My father worked for Union Pacific. I remember visiting the station when I was a small child. I can recall the dim lighting, the marble floor, the smell of aging things. B— rightly loves trains. With a day with little to do and only two children I cooked up the idea to take the public mass transit rail into the Capitol of Jell-O.
I picked up the box of macarons that I'd ordered from my poetry buddy Jack, whose husband Brian is THE best cookie chef in Happy Towne, and L— and B— and I munched on those delightful confections all the way to the Capitol.
This is where the importance of connections comes in. You see, L—'s uncle owns one of the oldest, most renown grills in the city. He's also opened up a hot dog shop a couple of doors down, and as it was dinner time I thought hot dogs sounded like the perfect sin to follow the macarons. Unfortunately, the shop's hours didn't wait for us to arrive. L— wanted to say hello to her uncle before we left, and when he kindly offered us dinner at the grill instead. This is no small treat. Dinner entres average $25. L— and B— both had grilled cheese sandwiches and I chose the French dip. The grill has my recommendation.
Next, as the mountains were too far away, we wandered to a lovely building a couple of blocks away.
Where we found a litter of wild kittens living in the hedge along the outer walls. This is as close as they'd let us get.
And then B— found water.
I told him that I knew a little girl who'd been equally fascinated with the fountains around that building. When she was about his age she'd discovered that people threw money into the water, large quantities of money. That little girl liked money, and since the people didn't come back for what they'd thrown in the little girl decided to go fishing for what she could get. She loaded up wet handfuls of change in each of the front pockets of her jeans until they bulged and water ran down to her ankles. It was about that time that a nice older woman, who looked something like a grandma but with a name tag, came over and filled the little girl in on a secret. "We clean out that money and give it to a children's hospital to help little ones who are sick." The grandma with the name tag gave her a squeeze and then walked away. The guilt set in, at least half way. The little girl commenced to empty one of her pockets back into the fountain. She walked around the grounds with her parents with one pant leg dripping for the rest of the day. I've never known why her parents didn't notice to say anything, but I'm certain if they had she would have been reminded that thieves and liars go to hell.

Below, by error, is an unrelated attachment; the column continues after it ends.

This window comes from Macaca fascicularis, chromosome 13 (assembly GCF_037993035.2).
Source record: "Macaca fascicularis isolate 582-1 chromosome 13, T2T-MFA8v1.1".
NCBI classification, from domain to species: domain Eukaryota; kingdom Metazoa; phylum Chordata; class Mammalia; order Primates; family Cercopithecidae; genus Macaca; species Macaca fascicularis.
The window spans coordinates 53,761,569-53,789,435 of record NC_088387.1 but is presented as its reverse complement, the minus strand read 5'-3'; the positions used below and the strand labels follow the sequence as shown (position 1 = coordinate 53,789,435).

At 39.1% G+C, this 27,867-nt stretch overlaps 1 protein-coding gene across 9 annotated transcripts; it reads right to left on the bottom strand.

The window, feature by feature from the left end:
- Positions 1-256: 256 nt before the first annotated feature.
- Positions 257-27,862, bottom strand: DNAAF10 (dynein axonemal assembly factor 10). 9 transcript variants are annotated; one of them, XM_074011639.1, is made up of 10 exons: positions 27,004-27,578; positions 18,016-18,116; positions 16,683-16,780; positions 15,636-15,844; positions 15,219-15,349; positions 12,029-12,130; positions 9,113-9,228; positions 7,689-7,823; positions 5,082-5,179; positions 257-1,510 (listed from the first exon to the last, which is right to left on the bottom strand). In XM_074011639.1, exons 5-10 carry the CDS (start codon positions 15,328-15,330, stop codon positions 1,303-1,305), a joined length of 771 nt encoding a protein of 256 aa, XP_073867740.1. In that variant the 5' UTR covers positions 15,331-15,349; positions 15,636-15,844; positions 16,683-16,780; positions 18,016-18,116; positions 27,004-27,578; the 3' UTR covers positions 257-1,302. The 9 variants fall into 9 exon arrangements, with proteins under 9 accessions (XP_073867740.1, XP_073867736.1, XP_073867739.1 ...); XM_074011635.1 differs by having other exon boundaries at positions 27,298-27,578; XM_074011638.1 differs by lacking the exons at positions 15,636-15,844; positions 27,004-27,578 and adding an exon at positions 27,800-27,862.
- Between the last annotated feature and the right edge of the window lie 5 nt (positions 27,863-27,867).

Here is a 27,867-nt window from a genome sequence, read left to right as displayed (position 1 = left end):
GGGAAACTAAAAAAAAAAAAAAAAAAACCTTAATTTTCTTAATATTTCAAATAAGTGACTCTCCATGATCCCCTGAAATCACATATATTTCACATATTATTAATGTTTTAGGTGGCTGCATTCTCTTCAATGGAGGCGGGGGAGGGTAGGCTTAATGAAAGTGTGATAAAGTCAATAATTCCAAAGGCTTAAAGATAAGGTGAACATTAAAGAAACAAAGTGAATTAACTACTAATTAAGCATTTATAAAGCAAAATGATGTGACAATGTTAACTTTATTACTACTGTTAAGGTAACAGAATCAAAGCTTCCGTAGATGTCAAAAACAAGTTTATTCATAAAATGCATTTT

None of my children are going to hell.
Then we wandered up this ramp to a huge room where we listened to a recording of the words of Jesus Christ. B— told me he wanted me to take two pictures of him with the statue, and that before I took the second I needed to let him know it was the second. This would be that picture.
Then we wandered to another building where L— has another relative on display. This guy is the architect for that big building next to the fountain. He is also her fourth great grandpa. L— is fairly proud of this connection. She should be. We examined a large model of the building, and an East Indian woman asked me questions about the different rooms and what happens inside. There were plenty of people around with name tags on, but I guess my answers were good enough because no one butted in to set me straight. It was kind of one of the coolest things ever.
I asked B— how all of this stuff made him feel. He said, "It's like Jesus lives here, and I feel like he wants me to come inside His temple and to be a member of His church." The funny thing is, all doubts and skepticism aside, I feel the same way.